Risk perception has brought into perspective an aspect of occupational health and safety that involves psychosocial factors. These have been some of the major causes of injury in the workplace. The psychosocial factors in the workplace have not received the attention required in the development of policies critical to the prevention of health risks. The psychosocial hazards affect the mind, the health and physiological well-being of workers resulting to low productivity.
The psychosocial factors include the low wages, bullying in the workplace and overwork (Einarsen & Raknes 1996). In many instances, the psychosocial injuries are not compensated as they are assumed to be of no effect by the workers. In addition, workers do not have awareness of any regulatory inspectorate that assist workers who have claims of psychosocial injuries (Einarsen & Raknes 1996).
However, in many companies and work environments, the human resource departments have mechanisms, which deal with workers complaints of harassment and exploitation. Such issues are dealt with internally and usually there is no compensation for psychosocial injuries (Kriebel & Moure 1998).
An example is the case of Catherine Rosa in UK who sued her employer for paying her extremely low wages, which had led to her depression and eventual mental breakdown (Kriebel & Moure 1998). The human resource departments should also come up with specific job descriptions.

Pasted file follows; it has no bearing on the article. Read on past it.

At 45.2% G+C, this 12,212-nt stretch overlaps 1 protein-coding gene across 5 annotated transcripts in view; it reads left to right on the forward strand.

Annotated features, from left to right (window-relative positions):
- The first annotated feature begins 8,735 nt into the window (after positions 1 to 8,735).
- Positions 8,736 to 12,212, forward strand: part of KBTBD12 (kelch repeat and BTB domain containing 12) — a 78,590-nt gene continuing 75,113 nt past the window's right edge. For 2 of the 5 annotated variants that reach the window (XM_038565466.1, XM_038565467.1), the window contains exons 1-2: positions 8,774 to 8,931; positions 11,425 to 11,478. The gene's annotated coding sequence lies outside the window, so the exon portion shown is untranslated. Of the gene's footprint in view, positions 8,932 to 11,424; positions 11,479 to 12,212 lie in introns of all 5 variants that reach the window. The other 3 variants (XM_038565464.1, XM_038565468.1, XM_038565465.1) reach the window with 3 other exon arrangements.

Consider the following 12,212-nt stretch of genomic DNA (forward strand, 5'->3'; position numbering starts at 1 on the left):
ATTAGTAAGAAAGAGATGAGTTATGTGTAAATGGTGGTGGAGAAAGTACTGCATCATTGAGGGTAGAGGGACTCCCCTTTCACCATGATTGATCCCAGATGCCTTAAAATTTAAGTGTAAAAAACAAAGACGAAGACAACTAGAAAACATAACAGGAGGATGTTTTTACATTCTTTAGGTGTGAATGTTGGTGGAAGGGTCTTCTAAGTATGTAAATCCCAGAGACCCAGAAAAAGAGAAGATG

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They should match the job specification to a person who is competent and meets all the qualifications because it results in strained individuals. Risk perception in the area of psychosocial risks is imperative because of its effects on the society. It affects relationships due to increased family demands and responsibilities leading to ill health (Einarsen & Raknes 1997).
Risk perception in the context of the broad regulations and risk management has played a major role in the development of safety engineering. The industries have risky tools and machines such as blades, gears and presses that might harm the workers (Kriebel & Moure 1998).
Therefore, to minimise such risks, safety engineering assists in the formulation of low risk machines that have protective materials to prevent the worker from coming into direct contact with them. Safety engineering together with econometrics are applied in science proving the cost of safety measures that the company or industry have to apply to prevent injuries emanating from failure to put in place the safety measures.
A cost accounting method specifically looks into the occupation health and safety of a particular environment. Econometrics is the means of assessing the employees’ ability to work with the available resources without exceeding psychological and physiological capabilities (Kriebel & Moure 1998).
Risk perception also plays a critical role in creating awareness about the relationship between work environment, risk factors and diseases or injury. Different studies have tried to establish the causes of some patterns of occurrences of certain types of injuries in particular type of jobs (Waring 1996).
The most common type of injury in the industries is the repetitive strain injury. This results from overworking a particular body muscle repetitively, which leads to pain and eventual muscle injury. This type of injury is common in most developing countries especially in mining industries where ten percent of the workers fall victim of strain injury every year (Quinn 2009).
Amidst the regulatory bodies and inspectorates that assess the workers welfare, the repetitive strain injury has been on the rise. Some studies have argued that it is not that the regulatory bodies and inspectorates that assess the safety of workers in the work environments are negligent but it is because there are other factors that contribute to this injury (Turner 1978).